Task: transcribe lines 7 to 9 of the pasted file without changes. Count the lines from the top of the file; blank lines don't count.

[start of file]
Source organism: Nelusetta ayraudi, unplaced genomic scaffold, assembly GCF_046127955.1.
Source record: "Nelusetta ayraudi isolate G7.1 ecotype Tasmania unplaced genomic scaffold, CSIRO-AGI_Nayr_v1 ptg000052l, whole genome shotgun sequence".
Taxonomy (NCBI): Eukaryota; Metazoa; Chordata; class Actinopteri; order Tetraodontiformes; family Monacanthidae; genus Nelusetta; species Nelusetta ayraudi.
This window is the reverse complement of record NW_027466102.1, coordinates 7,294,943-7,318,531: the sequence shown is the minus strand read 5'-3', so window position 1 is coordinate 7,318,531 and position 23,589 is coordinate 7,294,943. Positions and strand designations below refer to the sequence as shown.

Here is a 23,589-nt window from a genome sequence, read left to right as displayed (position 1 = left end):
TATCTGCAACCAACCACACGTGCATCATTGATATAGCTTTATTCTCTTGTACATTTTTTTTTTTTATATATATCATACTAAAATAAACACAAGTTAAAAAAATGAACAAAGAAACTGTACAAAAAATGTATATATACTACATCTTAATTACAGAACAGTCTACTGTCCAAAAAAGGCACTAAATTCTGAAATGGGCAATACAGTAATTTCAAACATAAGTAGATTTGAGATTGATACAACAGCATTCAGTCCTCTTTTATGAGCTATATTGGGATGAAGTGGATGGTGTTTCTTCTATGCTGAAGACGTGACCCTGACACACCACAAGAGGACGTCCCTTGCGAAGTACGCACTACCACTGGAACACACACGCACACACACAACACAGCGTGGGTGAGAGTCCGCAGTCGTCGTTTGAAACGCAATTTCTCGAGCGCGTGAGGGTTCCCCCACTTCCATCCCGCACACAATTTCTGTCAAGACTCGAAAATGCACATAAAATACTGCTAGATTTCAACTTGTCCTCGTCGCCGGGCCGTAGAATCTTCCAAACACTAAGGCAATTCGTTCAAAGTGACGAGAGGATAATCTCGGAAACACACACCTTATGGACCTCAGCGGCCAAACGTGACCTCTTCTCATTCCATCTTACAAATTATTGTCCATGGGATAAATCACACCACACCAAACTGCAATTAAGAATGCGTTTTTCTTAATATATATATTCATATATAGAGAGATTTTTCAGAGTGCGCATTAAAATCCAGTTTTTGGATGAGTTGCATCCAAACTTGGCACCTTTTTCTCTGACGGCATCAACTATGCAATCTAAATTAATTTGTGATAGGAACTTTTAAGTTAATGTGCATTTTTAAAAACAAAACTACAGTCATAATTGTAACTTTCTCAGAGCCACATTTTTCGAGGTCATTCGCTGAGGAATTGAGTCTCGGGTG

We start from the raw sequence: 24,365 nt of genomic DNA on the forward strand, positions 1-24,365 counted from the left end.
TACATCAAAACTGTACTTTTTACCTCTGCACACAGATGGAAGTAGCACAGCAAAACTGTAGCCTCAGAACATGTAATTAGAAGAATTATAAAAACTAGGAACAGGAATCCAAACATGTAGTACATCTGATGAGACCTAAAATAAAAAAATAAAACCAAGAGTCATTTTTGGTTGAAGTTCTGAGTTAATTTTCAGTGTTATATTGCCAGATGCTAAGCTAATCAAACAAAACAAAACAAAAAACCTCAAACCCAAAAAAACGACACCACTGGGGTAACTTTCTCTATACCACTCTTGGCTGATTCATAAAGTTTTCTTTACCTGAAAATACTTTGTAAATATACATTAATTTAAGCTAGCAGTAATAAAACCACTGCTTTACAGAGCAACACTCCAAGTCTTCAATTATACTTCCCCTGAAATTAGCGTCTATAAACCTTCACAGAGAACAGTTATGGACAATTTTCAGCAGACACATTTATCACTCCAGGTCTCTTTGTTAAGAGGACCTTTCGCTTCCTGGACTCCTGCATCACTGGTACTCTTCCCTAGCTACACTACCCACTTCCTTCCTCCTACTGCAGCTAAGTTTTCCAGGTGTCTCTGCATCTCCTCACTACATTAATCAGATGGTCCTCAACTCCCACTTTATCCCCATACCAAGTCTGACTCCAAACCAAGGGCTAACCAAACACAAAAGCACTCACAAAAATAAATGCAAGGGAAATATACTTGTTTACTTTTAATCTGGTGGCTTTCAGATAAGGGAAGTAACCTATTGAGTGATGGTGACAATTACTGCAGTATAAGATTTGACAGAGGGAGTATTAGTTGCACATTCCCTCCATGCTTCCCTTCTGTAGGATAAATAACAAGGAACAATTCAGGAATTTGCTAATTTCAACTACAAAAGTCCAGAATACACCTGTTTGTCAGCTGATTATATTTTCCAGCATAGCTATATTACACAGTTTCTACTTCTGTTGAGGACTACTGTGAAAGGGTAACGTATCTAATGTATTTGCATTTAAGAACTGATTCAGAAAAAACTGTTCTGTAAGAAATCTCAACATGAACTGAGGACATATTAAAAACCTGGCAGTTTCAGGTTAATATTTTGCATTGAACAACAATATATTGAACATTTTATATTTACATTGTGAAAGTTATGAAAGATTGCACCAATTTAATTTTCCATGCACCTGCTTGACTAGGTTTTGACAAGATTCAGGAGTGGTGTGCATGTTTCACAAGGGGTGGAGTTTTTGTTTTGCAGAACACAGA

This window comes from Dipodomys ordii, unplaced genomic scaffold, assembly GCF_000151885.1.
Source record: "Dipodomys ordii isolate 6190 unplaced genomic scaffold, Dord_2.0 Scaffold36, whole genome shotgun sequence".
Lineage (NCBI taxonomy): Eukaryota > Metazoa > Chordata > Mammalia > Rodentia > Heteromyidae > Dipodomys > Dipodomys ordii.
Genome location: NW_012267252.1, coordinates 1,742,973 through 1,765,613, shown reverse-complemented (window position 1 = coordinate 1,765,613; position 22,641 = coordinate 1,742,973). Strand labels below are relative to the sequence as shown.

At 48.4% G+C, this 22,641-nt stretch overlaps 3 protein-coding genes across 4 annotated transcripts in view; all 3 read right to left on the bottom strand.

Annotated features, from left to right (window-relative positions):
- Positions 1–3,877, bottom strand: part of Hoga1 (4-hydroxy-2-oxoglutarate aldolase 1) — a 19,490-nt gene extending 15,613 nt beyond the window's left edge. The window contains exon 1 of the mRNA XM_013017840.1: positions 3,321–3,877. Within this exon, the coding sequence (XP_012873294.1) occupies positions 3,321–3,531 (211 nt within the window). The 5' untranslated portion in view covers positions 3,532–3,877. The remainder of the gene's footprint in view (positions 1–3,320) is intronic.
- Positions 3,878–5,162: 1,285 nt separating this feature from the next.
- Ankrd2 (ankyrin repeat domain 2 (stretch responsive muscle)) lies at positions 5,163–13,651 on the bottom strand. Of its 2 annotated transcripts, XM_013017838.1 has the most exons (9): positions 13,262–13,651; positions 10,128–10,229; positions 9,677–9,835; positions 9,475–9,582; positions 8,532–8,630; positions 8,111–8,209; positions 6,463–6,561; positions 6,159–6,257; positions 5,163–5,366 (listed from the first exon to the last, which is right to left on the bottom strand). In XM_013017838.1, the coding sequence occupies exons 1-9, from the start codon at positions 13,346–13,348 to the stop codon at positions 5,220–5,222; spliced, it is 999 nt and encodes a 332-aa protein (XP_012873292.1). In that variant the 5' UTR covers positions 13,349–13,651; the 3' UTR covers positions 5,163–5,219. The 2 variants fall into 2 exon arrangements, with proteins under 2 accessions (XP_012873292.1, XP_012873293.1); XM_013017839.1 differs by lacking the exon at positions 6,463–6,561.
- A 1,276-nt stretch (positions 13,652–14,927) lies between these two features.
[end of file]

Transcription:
We start from the raw sequence: 24,365 nt of genomic DNA on the forward strand, positions 1-24,365 counted from the left end.
TACATCAAAACTGTACTTTTTACCTCTGCACACAGATGGAAGTAGCACAGCAAAACTGTAGCCTCAGAACATGTAATTAGAAGAATTATAAAAACTAGGAACAGGAATCCAAACATGTAGTACATCTGATGAGACCTAAAATAAAAAAATAAAACCAAGAGTCATTTTTGGTTGAAGTTCTGAGTTAATTTTCAGTGTTATATTGCCAGATGCTAAGCTAATCAAACAAAACAAAACAAAAAACCTCAAACCCAAAAAAACGACACCACTGGGGTAACTTTCTCTATACCACTCTTGGCTGATTCATAAAGTTTTCTTTACCTGAAAATACTTTGTAAATATACATTAATTTAAGCTAGCAGTAATAAAACCACTGCTTTACAGAGCAACACTCCAAGTCTTCAATTATACTTCCCCTGAAATTAGCGTCTATAAACCTTCACAGAGAACAGTTATGGACAATTTTCAGCAGACACATTTATCACTCCAGGTCTCTTTGTTAAGAGGACCTTTCGCTTCCTGGACTCCTGCATCACTGGTACTCTTCCCTAGCTACACTACCCACTTCCTTCCTCCTACTGCAGCTAAGTTTTCCAGGTGTCTCTGCATCTCCTCACTACATTAATCAGATGGTCCTCAACTCCCACTTTATCCCCATACCAAGTCTGACTCCAAACCAAGGGCTAACCAAACACAAAAGCACTCACAAAAATAAATGCAAGGGAAATATACTTGTTTACTTTTAATCTGGTGGCTTTCAGATAAGGGAAGTAACCTATTGAGTGATGGTGACAATTACTGCAGTATAAGATTTGACAGAGGGAGTATTAGTTGCACATTCCCTCCATGCTTCCCTTCTGTAGGATAAATAACAAGGAACAATTCAGGAATTTGCTAATTTCAACTACAAAAGTCCAGAATACACCTGTTTGTCAGCTGATTATATTTTCCAGCATAGCTATATTACACAGTTTCTACTTCTGTTGAGGACTACTGTGAAAGGGTAACGTATCTAATGTATTTGCATTTAAGAACTGATTCAGAAAAAACTGTTCTGTAAGAAATCTCAACATGAACTGAGGACATATTAAAAACCTGGCAGTTTCAGGTTAATATTTTGCATTGAACAACAATATATTGAACATTTTATATTTACATTGTGAAAGTTATGAAAGATTGCACCAATTTAATTTTCCATGCACCTGCTTGACTAGGTTTTGACAAGATTCAGGAGTGGTGTGCATGTTTCACAAGGGGTGGAGTTTTTGTTTTGCAGAACACAGA

This window comes from Dipodomys ordii, unplaced genomic scaffold, assembly GCF_000151885.1.